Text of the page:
Donovan McNabb has only been a Washington Redskin since Easter, but it didn't take him long to take the media bait and respond to a loaded question regarding a quote from a former teammate.
Reacting to comments made by DeSean Jackson to The Sporting News, in which DJacc said he was happy with the decision to trade McNabb, and that he thought the Eagles hadn't lost anything with the change at quarterback, McNabb had this to say:
"It's so wild when people get to talking when you're not there, but when you're there everybody loves you," McNabb said. "So I guess people will go deeper into it than I will. I'm a Redskin, no longer an Eagle. I had 11 great years and I'm moving on with my life, so whoever may say things when I'm gone, more power to them, but it's not making you look like a bigger man."
Right away, Donovan has gone "deeper into it" than the quote he was responding to. And, I don't agree with ESPN.com's un-bylined statement that he "took the high road." He took, as he did numerous times throughout his 11 years as an Eagle, the sensitive road that leads to more and more media and fan scrutiny.
The high road, particularly for a veteran who has been been through these tete-a-tetes before, is simply to not respond at all. Something like, "I haven't heard that quote in its context, so I can't reply to it."
McNabb should know better how the media works when it comes to quotes. Context is rarely fully given, and you can't be sure you're even hearing the quote in its original phrasing when it's presented to you for response. Half the time, you're responding to one person's interpretation of a malapropism. Have you seen this guy's twitter posts?
How his handlers have not managed to better instruct him on the art of sound bite deflection is beyond me. Had Donovan not responded to the Jackson quote at all, most of us would have never even heard it. As it stands, I'm now over-dissecting two sets of quotes that are each pretty harmless on the spectrum of news-producing words from professional athletes. It's already juicing up a slow news Sunday, everywhere from ProFootballTalk to ESPN to fan blogs, and it's only Sunday morning. Just wait 'til local sports talk radio gets going this week.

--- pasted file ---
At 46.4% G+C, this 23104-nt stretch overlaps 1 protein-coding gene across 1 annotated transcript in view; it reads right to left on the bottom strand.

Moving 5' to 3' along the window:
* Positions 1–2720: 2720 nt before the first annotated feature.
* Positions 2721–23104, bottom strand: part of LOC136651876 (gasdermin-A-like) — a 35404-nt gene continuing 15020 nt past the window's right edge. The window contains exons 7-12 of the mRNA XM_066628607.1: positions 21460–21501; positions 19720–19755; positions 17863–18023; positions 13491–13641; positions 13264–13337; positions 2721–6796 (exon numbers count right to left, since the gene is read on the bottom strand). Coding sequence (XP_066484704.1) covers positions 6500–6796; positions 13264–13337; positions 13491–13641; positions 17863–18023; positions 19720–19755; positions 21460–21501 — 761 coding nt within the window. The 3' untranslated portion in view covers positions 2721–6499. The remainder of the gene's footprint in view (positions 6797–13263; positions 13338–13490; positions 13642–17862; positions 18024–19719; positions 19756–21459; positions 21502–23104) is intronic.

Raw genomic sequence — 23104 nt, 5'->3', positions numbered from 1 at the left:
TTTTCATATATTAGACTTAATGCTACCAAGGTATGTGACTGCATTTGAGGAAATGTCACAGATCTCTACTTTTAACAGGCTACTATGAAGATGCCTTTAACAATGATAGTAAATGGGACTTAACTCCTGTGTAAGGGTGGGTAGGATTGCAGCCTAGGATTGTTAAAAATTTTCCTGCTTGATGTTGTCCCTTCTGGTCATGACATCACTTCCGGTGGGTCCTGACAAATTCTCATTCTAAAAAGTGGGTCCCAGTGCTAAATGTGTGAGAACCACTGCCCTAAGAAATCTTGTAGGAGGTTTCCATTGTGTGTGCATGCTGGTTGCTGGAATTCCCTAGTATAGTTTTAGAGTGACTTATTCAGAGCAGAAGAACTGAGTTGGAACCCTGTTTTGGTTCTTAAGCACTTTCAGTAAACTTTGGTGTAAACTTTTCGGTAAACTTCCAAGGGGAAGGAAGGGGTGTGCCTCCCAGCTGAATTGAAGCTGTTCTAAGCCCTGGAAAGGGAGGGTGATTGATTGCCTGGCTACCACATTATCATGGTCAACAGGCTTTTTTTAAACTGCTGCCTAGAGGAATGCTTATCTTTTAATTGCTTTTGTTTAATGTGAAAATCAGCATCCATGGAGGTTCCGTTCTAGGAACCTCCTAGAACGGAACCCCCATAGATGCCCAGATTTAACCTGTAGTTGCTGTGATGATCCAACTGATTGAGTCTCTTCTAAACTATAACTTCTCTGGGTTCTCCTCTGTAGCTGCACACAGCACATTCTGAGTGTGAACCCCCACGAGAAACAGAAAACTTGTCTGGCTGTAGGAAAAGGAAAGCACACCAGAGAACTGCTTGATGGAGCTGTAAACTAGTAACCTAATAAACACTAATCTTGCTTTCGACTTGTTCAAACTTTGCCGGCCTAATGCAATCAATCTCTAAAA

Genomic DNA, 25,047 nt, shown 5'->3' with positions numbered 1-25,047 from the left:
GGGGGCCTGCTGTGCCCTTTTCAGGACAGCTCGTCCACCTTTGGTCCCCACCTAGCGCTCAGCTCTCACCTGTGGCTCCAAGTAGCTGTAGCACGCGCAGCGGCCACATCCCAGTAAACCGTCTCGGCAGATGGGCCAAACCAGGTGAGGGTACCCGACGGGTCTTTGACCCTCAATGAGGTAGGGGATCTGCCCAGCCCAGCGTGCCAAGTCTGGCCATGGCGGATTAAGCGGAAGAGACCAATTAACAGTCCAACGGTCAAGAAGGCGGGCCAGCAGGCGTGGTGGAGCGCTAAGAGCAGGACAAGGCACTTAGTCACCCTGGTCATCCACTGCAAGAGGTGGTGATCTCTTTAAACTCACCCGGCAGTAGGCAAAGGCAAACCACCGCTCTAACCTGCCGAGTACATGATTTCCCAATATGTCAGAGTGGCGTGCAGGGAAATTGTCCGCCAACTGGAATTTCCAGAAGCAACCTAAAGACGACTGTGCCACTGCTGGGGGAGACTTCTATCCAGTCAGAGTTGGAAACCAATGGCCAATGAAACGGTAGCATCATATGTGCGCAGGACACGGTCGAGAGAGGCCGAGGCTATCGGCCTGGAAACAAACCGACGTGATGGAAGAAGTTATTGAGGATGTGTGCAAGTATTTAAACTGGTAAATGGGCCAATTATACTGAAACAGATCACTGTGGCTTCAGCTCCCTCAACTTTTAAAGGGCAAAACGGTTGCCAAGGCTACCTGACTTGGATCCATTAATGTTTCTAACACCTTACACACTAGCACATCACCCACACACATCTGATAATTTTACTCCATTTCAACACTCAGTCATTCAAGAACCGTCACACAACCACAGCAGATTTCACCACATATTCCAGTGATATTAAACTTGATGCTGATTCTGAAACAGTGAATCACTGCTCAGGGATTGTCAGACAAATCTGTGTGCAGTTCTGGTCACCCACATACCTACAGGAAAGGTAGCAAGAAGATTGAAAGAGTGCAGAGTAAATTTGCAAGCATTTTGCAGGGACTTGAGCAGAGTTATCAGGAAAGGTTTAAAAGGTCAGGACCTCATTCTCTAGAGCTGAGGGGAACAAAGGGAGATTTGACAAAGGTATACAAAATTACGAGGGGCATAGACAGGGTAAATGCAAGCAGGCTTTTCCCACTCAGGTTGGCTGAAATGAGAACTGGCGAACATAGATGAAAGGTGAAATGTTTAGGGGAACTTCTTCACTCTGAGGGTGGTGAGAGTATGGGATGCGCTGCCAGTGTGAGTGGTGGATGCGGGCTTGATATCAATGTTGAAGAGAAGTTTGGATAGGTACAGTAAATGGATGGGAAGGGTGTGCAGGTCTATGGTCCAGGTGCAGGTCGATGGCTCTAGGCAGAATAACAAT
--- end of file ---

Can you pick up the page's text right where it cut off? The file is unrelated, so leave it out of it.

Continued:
McNabb's new teammates may view this kind of press as a motivator in the near term, but as stories out of Eagles camp have started to indicate, his old teammates had grown tired of The Donovan Show. Perhaps that is what Donovan is responding to, if in fact he's heard the whispers, which have gotten surprisingly little press. Because in my admittedly biased opinion, Jackson's quote was pretty harmless. It all depends on how you read into the "happy with the decision" part, which can easily be skewed toward support of Andy Reid and the front office's decision, or 180º the other way, that Jackson wanted McNabb gone, whichever way fits your story angle better. It's ambiguous, and nowhere near the certain slam McNabb thought he was responding to.
But that doesn't matter for McNabb, and it never has.
And, as far as the Eagles not losing anything, "even with McNabb being gone," what is Jackson supposed to say? "Oh, Kevin Kolb? Yeah, huge step down. We'll be missing #5 all season and beyond." Sorry that Jackson didn't go out of his way to be more supportive of last year's QB, but he's got a new man under center, and that seems to be what he's most concerned about. Hell, acknowledging that they'll succeed even without McNabb could be seen as a statement that these are big shoes to fill, but he's confident in the team regardless.
Yes, Jackson could have provided a more innocuous or complimentary quote. But how many times do you think he's been asked about McNabb's departure already? At some point, the headline-producing statement was going to drop, and as far as those go, this was remarkably tame. Had he wanted to rip McNabb, he has had ample opportunity. Of course, Donovan's response only makes it more likely we'll hear more from Jackson, rather than "moving on."
We've been big fans of Donovan McNabb here for a long time. I like to think I still am, although I'm rooting for him to have a down season because he's now a Redskin. That's just how it goes in the NFC East, and it's an unfortunate part of his being traded within the division as opposed to somewhere like Oakland, where we'd be happy to see him make the AFC Pro Bowl roster and be a great story out west.
I'm a fan of his overall career as an Eagle, though not all of it, and since the trade, it's hard not to look forward to rooting against the side of him that I didn't enjoy when he was an Eagle.